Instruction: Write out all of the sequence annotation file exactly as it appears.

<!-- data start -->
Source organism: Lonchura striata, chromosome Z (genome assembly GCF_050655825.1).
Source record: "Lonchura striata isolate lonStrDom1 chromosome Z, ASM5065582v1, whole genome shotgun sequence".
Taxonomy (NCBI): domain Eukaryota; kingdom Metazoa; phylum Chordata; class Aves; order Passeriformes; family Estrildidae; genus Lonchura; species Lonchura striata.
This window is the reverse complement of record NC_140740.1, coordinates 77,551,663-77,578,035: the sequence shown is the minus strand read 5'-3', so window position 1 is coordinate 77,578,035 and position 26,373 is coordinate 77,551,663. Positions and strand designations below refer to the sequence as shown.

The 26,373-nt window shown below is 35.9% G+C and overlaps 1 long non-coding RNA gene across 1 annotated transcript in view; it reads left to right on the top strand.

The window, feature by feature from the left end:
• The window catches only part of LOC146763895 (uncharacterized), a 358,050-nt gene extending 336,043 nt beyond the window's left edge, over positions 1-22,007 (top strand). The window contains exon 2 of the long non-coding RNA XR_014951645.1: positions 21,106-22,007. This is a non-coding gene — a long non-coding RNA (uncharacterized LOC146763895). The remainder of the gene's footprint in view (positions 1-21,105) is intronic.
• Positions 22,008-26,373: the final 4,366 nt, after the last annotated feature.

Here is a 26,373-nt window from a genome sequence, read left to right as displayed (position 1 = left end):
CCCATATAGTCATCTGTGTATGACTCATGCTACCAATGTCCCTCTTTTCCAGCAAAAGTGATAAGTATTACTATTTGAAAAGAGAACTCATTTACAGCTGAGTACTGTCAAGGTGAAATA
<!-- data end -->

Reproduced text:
Source organism: Lonchura striata, chromosome Z (genome assembly GCF_050655825.1).
Source record: "Lonchura striata isolate lonStrDom1 chromosome Z, ASM5065582v1, whole genome shotgun sequence".
Taxonomy (NCBI): domain Eukaryota; kingdom Metazoa; phylum Chordata; class Aves; order Passeriformes; family Estrildidae; genus Lonchura; species Lonchura striata.
This window is the reverse complement of record NC_140740.1, coordinates 77,551,663-77,578,035: the sequence shown is the minus strand read 5'-3', so window position 1 is coordinate 77,578,035 and position 26,373 is coordinate 77,551,663. Positions and strand designations below refer to the sequence as shown.

The 26,373-nt window shown below is 35.9% G+C and overlaps 1 long non-coding RNA gene across 1 annotated transcript in view; it reads left to right on the top strand.

The window, feature by feature from the left end:
• The window catches only part of LOC146763895 (uncharacterized), a 358,050-nt gene extending 336,043 nt beyond the window's left edge, over positions 1-22,007 (top strand). The window contains exon 2 of the long non-coding RNA XR_014951645.1: positions 21,106-22,007. This is a non-coding gene — a long non-coding RNA (uncharacterized LOC146763895). The remainder of the gene's footprint in view (positions 1-21,105) is intronic.
• Positions 22,008-26,373: the final 4,366 nt, after the last annotated feature.

Here is a 26,373-nt window from a genome sequence, read left to right as displayed (position 1 = left end):
CCCATATAGTCATCTGTGTATGACTCATGCTACCAATGTCCCTCTTTTCCAGCAAAAGTGATAAGTATTACTATTTGAAAAGAGAACTCATTTACAGCTGAGTACTGTCAAGGTGAAATA